If you want to 3D print durable functional parts, you should consider nylon filament. In this article, we will discuss its technical properties and how to set up your 3D printer to create models from nylon.
What is Nylon?
Nylon, or polyamide, is a thermoplastic silky material that can be used in both additive and subtractive manufacturing. Today we will focus on the 3D printing aspect of nylon.
3D printed nylon features great chemical resistance, is tough and flexible and resistant to abrasion. Apart from that, it’s a very light material, so it can be used whenever a lightweight and durable part is needed.
How to 3D Print with Nylon?
If you’ve never 3D printed nylon before or you are struggling with the results, here are some important points to consider.
If you don’t know how to 3D print nylon but are using Voxelizer software we’ve got some good news for you. In the filament library, we’ve added a few presets for different brands of nylon filaments.
The presets were tested on ZMorph 3D printers and give great results. That means if you’re not that into tinkering with settings, we can recommend the presets for you and your prints should be just fine.
If you’re using the adhesive agent, your worktable is clean, the bed temperature is correct, and you’re still struggling with adhesion, check out ZMorph Academy. In the Basics section, you will find a lesson called “3D Printing Troubleshooting” where you can find some tips on how to get that perfect first layer.
Nylon Printing & Bed Temperature
For the best results, the extruder should be heated up to 235-250 °C. For nylon, 3D printing bed temperature should be around 110 °C.
Other Printer Settings
3D printing with nylon is possible on ZMorph VX thanks to the possibility of closing the chamber. When you want to create nylon models, the magnetic covers should be closed.
Is Nylon Filament Flexible?
What you should know about this material is that nylon filament is a little bit flexible. It’s definitely less stiff than ABS or PLA and more elastic. That being said, you shouldn’t use this material as a flexible filament such as TPE or TPU. The thinner the nylon models are, the more elastic they get, but be careful not to break them.
As we mentioned before, nylon exhibits great mechanical resistance and is perfect for 3D printing functional parts and other mechanical applications. You can use it for gear wheels, plain bearings, models requiring abrasion resistance, clips, hooks or screw nuts.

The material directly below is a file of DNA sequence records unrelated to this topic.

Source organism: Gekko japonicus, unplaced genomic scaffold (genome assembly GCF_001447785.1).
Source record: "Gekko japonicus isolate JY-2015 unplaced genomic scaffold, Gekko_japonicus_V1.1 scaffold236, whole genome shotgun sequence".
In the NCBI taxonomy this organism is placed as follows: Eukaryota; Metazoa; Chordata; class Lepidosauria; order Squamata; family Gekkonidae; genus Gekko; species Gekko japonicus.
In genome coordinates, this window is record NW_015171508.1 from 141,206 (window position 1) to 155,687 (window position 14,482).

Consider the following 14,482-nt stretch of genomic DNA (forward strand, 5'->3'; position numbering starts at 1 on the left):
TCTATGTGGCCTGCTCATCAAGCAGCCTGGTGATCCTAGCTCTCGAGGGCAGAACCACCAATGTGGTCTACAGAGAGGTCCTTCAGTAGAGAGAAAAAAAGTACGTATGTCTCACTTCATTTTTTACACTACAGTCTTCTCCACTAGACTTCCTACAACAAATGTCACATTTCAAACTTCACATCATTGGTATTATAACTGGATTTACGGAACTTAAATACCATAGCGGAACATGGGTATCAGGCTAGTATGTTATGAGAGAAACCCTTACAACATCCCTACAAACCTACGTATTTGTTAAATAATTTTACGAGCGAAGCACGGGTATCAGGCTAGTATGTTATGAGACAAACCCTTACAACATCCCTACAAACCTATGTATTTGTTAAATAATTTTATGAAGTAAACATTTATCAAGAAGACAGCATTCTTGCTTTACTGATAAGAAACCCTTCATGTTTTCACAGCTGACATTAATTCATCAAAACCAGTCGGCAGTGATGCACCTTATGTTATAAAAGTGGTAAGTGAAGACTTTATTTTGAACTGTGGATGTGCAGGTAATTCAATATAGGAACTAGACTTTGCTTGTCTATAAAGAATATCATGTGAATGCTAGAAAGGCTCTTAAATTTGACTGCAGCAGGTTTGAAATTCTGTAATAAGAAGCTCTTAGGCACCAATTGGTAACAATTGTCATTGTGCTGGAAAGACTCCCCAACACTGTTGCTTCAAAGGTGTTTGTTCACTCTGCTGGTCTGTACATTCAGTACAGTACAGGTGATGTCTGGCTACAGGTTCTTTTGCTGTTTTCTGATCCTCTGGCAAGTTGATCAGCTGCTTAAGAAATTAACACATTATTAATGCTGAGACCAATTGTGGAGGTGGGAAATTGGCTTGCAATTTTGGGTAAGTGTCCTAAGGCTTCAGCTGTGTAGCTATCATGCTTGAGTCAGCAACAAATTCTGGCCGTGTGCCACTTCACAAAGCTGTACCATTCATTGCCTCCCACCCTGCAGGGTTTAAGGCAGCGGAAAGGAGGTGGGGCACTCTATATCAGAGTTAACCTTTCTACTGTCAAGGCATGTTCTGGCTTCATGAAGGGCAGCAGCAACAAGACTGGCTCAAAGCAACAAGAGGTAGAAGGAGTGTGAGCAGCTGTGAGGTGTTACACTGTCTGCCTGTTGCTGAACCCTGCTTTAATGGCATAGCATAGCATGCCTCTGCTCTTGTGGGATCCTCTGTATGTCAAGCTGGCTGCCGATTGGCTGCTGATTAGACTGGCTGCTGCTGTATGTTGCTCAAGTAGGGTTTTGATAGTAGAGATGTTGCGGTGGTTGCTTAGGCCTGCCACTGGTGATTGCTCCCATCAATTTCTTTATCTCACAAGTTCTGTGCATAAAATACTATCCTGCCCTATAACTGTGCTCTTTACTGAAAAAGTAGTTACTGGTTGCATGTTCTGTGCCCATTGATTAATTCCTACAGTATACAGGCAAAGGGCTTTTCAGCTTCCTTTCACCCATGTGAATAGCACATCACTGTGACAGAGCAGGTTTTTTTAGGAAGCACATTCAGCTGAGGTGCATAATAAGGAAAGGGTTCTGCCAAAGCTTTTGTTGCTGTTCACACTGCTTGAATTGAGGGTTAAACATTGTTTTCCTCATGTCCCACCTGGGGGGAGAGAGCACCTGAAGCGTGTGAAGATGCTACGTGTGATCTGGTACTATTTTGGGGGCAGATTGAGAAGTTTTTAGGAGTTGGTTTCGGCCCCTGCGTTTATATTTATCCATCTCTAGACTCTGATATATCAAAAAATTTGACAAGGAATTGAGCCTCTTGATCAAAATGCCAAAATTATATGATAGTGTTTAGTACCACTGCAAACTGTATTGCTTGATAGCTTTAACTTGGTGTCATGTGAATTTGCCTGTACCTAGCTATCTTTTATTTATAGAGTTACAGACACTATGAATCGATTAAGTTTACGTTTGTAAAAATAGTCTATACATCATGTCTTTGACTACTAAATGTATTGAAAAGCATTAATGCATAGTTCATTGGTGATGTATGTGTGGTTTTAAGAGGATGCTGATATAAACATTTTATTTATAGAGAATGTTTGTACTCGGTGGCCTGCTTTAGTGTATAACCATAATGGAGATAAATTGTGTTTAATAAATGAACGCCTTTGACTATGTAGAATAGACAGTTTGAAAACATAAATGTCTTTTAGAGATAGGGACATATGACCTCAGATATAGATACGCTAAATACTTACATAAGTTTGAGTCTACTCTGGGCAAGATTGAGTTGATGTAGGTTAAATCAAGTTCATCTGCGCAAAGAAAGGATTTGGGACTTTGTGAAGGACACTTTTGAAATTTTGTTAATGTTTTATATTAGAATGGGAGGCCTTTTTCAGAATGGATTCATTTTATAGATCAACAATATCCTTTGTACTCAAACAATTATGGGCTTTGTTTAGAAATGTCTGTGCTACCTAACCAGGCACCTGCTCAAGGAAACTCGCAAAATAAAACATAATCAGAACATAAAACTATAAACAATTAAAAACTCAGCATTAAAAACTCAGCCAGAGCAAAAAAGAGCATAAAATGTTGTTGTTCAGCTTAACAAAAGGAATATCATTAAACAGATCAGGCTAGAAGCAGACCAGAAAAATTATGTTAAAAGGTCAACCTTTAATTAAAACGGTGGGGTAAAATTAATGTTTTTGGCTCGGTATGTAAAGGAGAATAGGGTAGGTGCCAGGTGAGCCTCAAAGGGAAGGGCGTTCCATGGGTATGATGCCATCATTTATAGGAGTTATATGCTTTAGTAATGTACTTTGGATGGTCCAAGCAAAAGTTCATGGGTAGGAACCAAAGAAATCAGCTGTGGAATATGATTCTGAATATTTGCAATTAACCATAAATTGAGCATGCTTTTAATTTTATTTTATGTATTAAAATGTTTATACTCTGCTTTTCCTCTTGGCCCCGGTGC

Scroll down for sample nylon 3D prints.
Health & Safety
ZMorph extruders and heated bed operate on high temperatures so be careful not to burn yourself. It is best to wait for the machine to cool down completely before removing 3D printed models. This way you’re not risking hurting yourself.
What’s more, the moving parts of the machine can suck in long hair or loose elements of your wardrobe. When approaching a working machine, be conscious about that.
While 3D printing nylon, the material is exposed to high temperatures and therefore may emit dangerous fumes. It is vital to place the 3D printer in a well-ventilated area and avoid staying in the same room while it’s working. The common effects include headaches or drowsiness. If you suddenly feel such symptoms, stop your work and get some fresh air. If they persist – contact a doctor.
Nylon ZMorph 1.75 Filament
We want your 3D printing experience to be perfect, that’s why we conducted a series of tests with various materials for additive manufacturing and prepared the Voxelizer filament presets. Using these presets in Voxelizer and ZMorph VX guarantee best results, especially if you combine them with our branded filaments.
Nylon ZMorph 1.75 Filament is available in our online store as well as via a network of official resellers.
If you want to learn about other materials compatible with ZMorph VX, check out the ZMorph Materials Library, where we provide the most important features, applications, and technical data.